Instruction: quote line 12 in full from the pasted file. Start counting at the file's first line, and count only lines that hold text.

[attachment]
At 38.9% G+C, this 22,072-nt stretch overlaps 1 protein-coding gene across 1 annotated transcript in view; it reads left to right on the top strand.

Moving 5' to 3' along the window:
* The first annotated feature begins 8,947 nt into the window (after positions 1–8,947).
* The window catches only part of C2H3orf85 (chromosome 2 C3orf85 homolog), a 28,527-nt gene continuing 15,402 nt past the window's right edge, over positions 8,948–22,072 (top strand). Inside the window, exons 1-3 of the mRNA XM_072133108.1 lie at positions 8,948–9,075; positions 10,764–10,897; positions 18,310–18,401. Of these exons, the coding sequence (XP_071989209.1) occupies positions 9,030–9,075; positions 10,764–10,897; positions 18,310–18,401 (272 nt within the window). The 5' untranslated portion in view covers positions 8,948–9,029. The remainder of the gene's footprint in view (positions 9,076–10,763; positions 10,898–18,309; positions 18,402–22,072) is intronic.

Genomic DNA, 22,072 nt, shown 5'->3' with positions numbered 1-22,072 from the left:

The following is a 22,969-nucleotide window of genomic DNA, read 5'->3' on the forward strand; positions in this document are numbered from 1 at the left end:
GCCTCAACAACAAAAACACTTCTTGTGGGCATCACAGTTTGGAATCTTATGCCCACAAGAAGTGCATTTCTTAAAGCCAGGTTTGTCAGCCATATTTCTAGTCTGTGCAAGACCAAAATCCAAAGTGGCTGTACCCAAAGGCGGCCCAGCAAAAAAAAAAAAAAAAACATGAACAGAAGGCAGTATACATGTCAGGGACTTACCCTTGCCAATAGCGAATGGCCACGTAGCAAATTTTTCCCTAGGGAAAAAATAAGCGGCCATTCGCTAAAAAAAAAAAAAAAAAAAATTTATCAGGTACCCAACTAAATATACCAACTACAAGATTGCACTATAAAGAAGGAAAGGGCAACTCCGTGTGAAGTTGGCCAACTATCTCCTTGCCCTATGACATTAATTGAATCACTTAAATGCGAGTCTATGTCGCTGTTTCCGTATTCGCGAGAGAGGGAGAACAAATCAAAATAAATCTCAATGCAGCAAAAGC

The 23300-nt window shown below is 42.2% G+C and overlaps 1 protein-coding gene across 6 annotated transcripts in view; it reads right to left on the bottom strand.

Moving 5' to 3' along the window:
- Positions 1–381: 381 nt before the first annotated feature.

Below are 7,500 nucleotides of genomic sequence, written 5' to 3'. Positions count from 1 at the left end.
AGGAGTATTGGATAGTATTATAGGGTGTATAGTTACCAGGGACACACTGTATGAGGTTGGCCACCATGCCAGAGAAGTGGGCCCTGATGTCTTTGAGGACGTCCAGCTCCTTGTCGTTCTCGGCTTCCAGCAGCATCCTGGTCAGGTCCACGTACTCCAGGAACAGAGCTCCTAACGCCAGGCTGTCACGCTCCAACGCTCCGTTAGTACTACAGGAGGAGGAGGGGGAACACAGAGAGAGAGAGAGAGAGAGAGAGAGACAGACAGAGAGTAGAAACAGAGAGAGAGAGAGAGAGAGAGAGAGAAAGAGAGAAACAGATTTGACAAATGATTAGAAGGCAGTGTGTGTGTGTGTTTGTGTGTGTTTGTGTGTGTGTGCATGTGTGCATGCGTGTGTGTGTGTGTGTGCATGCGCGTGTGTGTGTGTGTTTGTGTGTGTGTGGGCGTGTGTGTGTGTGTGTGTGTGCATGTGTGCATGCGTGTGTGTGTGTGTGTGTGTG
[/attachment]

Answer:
AGGAGTATTGGATAGTATTATAGGGTGTATAGTTACCAGGGACACACTGTATGAGGTTGGCCACCATGCCAGAGAAGTGGGCCCTGATGTCTTTGAGGACGTCCAGCTCCTTGTCGTTCTCGGCTTCCAGCAGCATCCTGGTCAGGTCCACGTACTCCAGGAACAGAGCTCCTAACGCCAGGCTGTCACGCTCCAACGCTCCGTTAGTACTACAGGAGGAGGAGGGGGAACACAGAGAGAGAGAGAGAGAGAGAGAGAGACAGACAGAGAGTAGAAACAGAGAGAGAGAGAGAGAGAGAGAGAGAAAGAGAGAAACAGATTTGACAAATGATTAGAAGGCAGTGTGTGTGTGTGTTTGTGTGTGTTTGTGTGTGTGTGCATGTGTGCATGCGTGTGTGTGTGTGTGTGCATGCGCGTGTGTGTGTGTGTTTGTGTGTGTGTGGGCGTGTGTGTGTGTGTGTGTGTGCATGTGTGCATGCGTGTGTGTGTGTGTGTGTGTG